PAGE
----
Florida May Execute Innocent Man Tonight
Wayne Tompkins is scheduled to be executed tonight in Florida. From the Florida Innocence Project(via e-mail):
We believe there are very serious doubts about whether Tompkins is guilty of murder – because the body in the case might not be that of the alleged victim, meaning no murder even took place. Several individuals have signed affidavits saying they have seen the victim alive since the alleged murder, but the Governor has failed to stay the execution.
Yesterday, we sent a letter to Governor Charlie Crist (pdf). Today, we filed a motion to preserve the evidence in the case, signaling our intent to go ahead with DNA testing, even if Tompkins is executed. One day soon, the truth will come out, and perhaps Governor Crist will become the first in US history to execute a man who was proven to be innocent.
Mr. Tompkins was found guilty of murdering Lisa DeCarr in 1983. The evidence against him was circumstantial and consisted of three witnesses, including one jailhouse snitch. The nature of this case is also uncommon because the identity of the victim herself is also in doubt.
The victim’s alleged identity was supported at trial by a comparison with dental records which Miller says was “wholly unpersuasive.” Since then, several individuals have signed affidavits claiming to have seen her alive since the murder.
“Because the dead body’s identity is an issue, [late last year] you ordered DNA testing on bones from that dead body as well as a robe and sash found with the dead body,” Miller wrote to Crist.
"We presume you did so in order to remove any remaining questions about whether the State of Florida was about to execute an innocent man.” That round of testing came back inconclusive, says Miller. But he adds that, “the facts of the case have not changed. The uncertainty surrounding the identity of the alleged victim that led to the last round of DNA testing still exists. There should be clarity about the identity of the alleged victim before we execute a potentially innocent man. That clarity is obtainable in Mr. Tompkins’ case.”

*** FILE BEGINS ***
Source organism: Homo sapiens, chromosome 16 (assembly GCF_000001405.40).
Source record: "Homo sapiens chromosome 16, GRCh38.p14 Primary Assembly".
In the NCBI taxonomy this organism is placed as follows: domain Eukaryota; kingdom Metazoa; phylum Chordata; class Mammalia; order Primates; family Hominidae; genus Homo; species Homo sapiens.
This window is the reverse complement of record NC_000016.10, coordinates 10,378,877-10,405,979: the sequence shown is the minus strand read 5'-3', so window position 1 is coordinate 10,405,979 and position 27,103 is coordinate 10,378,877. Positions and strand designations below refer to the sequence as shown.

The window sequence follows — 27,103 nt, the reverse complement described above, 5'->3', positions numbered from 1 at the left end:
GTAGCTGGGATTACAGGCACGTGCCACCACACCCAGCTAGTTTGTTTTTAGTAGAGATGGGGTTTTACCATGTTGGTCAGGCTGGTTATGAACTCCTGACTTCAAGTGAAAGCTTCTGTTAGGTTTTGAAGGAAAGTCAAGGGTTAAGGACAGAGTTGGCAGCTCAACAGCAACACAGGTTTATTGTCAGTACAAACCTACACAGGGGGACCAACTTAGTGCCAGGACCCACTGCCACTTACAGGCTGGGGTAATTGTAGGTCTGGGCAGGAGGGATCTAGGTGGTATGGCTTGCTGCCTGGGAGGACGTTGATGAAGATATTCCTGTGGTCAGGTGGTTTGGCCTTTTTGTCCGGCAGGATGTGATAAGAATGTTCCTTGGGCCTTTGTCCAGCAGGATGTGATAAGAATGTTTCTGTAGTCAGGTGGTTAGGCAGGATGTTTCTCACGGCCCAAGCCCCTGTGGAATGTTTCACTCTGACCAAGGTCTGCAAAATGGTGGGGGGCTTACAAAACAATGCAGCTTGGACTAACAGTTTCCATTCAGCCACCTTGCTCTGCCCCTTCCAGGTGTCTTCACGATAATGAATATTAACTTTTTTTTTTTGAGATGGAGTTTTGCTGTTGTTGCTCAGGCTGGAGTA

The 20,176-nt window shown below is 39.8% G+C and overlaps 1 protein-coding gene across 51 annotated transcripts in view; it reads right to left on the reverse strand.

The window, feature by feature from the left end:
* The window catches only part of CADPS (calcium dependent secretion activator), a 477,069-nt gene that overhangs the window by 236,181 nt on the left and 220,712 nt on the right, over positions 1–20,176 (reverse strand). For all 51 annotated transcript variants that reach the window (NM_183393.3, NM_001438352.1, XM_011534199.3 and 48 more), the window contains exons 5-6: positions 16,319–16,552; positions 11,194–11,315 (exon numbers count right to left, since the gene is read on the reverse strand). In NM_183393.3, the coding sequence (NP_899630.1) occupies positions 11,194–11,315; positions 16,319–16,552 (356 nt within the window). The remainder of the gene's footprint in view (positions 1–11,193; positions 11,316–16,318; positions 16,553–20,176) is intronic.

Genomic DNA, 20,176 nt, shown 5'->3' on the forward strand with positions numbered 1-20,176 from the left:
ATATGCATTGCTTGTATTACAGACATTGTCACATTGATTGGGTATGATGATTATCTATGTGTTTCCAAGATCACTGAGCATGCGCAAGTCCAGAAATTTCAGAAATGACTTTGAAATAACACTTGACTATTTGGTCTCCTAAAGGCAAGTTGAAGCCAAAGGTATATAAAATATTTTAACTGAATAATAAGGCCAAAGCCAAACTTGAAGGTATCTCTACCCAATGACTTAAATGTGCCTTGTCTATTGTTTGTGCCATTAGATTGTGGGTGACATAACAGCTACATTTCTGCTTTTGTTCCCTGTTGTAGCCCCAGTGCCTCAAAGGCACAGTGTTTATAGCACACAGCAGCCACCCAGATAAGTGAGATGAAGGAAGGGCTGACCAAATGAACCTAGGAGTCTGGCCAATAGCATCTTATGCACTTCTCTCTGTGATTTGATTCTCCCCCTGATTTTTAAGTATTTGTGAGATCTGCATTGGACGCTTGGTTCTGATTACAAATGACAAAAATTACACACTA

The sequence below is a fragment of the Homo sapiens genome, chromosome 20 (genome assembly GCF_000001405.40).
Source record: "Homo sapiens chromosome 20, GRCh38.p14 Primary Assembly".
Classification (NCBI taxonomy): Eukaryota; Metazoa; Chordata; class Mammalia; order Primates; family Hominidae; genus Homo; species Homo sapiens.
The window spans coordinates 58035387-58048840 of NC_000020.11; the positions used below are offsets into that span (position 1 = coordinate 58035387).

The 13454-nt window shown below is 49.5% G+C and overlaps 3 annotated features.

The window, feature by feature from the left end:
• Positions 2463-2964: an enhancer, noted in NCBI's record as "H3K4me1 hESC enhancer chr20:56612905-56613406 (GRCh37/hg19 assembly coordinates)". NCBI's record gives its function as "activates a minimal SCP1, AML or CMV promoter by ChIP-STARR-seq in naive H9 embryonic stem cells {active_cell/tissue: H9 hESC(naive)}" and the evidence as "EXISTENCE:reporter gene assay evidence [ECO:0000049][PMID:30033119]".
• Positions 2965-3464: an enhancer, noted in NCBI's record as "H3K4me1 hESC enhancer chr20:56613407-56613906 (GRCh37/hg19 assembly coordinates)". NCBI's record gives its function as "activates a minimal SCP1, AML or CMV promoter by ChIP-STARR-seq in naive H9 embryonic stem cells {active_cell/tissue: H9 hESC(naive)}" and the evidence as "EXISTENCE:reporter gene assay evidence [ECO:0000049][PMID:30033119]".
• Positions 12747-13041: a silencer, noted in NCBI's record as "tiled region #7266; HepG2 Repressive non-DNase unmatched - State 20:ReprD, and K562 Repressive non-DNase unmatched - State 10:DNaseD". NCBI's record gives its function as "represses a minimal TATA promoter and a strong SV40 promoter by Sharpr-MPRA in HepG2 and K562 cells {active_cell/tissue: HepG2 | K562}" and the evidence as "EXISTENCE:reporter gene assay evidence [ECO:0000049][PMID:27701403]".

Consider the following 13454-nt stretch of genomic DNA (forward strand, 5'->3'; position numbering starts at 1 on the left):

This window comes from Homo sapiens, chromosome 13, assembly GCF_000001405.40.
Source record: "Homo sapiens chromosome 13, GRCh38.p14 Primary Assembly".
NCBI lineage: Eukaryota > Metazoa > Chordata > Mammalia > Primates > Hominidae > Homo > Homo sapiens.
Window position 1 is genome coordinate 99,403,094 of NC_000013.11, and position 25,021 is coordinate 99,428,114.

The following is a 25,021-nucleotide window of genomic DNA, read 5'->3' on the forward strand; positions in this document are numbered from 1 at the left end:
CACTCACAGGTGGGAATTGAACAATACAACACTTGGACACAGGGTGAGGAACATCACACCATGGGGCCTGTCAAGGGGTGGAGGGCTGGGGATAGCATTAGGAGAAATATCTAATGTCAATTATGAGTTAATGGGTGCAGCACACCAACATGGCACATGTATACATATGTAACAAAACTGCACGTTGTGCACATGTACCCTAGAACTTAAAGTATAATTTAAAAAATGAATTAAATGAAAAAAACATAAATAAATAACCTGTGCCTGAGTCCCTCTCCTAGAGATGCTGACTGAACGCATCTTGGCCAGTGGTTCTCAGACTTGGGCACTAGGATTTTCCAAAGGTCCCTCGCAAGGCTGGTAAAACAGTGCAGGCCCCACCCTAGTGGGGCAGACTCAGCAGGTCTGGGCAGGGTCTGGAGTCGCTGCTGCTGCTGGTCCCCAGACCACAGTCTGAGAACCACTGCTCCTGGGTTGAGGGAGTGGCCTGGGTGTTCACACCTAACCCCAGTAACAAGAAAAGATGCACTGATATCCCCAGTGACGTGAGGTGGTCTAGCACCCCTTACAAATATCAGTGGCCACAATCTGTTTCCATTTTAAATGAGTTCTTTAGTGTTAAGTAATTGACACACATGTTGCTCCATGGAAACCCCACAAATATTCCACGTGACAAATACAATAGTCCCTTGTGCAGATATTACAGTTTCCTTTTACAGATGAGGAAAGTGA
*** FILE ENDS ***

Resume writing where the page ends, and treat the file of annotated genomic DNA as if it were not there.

IPF believes that a new round of DNA testing, involving methods that have not yet been tried in this case, would likely yield results.
Miller pledged to work with Governor Crist to “answer these remaining questions and finally obtain closure in this case,” urging patience in order to avoid executing a potentially innocent man on Wednesday.
On the preservation of evidence issue, from another of their press releases, not yet online:
“The Governor should remember two other cases, Frank Lee Smith and Ricky McGuinn,” said Miller. Frank Lee Smith died on death row in Florida before DNA testing proved he was innocent. In Ricky McGuinn’s case, his Texas execution was stayed, then DNA testing proved his guilt, and his execution was reset. In both cases, DNA testing proved vital to the establishment of culpability.
IPF is moving a court to notify the appropriate institutions that they have a statutory obligation to preserve all evidence pertaining to Tompkins’ case for 60 days, even if he should be executed. IPF wants a robe, a sash, and samples of the victim’s bones to be preserved, with confidence that a new round of DNA testing, using methods that have not been used in this case, will likely yield the identity of the victim.
What can be done? The IPF, via e-mail, writes:
The troubling aspects of this case are myriad. Involved are bad eyewitness testimony, changing stories after interrogations, a questionable jailhouse snitch, bad forensic science, DNA testing's unprecendented probative value being ignored, and the possibility of actual innocence coupled with an impending execution.
It's hard to imagine a more convoluted and unreliable process of justice playing out in our system. Please take this opportunity to call or email Governor Crist. Florida could become the first state to execute an innocent man. Concerned citizens everywhere should act now.
Contact Governor Charlie Crist
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